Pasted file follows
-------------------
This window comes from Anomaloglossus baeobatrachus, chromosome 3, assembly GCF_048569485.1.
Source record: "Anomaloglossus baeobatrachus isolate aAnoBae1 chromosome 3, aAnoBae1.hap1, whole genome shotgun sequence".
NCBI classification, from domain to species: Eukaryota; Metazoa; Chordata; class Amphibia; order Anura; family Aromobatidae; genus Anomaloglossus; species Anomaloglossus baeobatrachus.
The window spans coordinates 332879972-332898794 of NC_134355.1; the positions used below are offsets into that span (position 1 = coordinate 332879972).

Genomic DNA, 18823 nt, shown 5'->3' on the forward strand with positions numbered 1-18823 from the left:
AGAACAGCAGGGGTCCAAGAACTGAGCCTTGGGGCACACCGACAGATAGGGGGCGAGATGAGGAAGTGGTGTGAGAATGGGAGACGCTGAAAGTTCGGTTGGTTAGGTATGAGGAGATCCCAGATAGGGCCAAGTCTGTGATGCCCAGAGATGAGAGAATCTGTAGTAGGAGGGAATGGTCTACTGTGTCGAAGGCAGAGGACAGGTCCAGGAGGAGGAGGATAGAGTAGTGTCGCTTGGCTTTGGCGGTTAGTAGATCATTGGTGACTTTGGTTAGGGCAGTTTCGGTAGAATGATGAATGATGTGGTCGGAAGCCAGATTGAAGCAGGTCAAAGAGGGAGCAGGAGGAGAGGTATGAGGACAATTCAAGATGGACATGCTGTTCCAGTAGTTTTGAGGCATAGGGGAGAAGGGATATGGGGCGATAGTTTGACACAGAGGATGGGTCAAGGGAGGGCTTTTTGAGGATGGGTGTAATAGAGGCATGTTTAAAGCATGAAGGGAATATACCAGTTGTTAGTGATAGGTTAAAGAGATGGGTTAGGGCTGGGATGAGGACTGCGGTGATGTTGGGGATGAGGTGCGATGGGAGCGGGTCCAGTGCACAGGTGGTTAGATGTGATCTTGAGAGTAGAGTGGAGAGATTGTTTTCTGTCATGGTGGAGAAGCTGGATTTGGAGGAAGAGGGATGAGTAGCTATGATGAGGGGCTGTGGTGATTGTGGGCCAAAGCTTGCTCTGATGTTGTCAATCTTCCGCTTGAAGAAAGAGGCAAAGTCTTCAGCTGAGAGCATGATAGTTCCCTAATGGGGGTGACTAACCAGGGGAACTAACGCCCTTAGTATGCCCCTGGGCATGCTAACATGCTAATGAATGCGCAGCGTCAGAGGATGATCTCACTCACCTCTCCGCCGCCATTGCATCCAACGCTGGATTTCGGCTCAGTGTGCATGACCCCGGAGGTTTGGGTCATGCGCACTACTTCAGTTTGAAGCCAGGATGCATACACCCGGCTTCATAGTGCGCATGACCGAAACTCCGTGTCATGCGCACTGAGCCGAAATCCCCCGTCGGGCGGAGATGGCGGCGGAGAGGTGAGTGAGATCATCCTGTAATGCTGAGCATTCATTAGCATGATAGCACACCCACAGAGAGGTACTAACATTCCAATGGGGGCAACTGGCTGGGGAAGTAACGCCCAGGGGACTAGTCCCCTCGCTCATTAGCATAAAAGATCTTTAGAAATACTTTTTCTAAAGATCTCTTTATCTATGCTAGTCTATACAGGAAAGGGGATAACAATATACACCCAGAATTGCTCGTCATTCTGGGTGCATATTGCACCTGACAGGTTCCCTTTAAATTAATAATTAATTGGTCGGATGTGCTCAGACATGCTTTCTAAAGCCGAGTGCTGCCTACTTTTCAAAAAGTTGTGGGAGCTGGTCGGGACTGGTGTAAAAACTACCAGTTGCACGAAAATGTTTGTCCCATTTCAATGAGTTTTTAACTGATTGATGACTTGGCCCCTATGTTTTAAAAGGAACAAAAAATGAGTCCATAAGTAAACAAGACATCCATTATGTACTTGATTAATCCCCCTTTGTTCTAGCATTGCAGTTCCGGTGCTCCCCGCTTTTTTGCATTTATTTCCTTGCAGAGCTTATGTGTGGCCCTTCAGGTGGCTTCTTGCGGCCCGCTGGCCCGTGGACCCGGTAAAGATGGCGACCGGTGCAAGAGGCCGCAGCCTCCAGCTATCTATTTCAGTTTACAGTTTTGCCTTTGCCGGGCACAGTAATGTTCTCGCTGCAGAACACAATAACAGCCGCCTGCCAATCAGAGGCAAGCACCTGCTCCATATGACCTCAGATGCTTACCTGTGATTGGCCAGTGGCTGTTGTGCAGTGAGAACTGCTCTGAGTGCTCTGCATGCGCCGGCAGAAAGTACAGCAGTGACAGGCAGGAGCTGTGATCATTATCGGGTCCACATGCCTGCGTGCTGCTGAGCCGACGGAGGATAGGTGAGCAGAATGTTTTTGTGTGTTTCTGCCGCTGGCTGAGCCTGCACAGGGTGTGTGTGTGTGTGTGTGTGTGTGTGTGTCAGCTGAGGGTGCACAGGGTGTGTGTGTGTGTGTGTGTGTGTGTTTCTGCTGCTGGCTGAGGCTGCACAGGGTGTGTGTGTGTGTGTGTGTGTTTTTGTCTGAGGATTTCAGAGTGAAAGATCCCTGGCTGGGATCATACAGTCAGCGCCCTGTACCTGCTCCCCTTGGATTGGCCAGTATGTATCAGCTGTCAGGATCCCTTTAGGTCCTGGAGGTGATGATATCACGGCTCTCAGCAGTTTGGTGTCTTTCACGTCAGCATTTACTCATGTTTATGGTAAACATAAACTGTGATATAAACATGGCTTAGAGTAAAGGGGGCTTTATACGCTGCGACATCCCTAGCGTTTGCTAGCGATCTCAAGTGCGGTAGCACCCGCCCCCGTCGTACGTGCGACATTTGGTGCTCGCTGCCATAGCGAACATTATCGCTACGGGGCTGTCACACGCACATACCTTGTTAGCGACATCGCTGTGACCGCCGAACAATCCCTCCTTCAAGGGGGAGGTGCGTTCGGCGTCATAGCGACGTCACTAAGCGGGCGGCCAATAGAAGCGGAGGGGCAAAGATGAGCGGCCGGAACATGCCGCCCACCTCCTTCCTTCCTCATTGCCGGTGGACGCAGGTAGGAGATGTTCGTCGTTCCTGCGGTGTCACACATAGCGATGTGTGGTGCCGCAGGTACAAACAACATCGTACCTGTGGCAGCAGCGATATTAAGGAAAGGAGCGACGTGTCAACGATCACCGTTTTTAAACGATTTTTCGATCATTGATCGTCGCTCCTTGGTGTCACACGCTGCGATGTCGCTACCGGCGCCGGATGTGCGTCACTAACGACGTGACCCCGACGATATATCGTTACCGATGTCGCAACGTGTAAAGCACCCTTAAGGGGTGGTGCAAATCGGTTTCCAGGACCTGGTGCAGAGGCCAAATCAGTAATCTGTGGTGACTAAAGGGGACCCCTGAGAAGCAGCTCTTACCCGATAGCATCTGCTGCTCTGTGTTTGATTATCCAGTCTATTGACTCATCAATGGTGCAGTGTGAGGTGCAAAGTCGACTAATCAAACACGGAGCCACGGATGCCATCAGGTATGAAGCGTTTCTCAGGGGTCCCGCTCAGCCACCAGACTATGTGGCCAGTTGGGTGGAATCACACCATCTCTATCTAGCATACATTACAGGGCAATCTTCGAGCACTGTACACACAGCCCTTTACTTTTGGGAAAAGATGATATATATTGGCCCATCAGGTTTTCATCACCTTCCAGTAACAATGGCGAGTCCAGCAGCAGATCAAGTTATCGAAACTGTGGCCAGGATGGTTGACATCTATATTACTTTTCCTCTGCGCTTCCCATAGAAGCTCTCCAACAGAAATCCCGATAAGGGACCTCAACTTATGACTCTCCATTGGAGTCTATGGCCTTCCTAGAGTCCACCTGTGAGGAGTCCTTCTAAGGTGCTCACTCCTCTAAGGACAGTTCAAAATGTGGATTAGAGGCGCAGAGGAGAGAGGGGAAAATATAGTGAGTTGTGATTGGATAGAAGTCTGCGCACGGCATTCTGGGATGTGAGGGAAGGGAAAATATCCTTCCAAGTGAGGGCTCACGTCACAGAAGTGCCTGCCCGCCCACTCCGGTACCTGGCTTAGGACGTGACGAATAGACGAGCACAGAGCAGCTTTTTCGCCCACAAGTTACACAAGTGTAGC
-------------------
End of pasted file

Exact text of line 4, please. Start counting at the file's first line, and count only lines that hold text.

The window spans coordinates 332879972-332898794 of NC_134355.1; the positions used below are offsets into that span (position 1 = coordinate 332879972).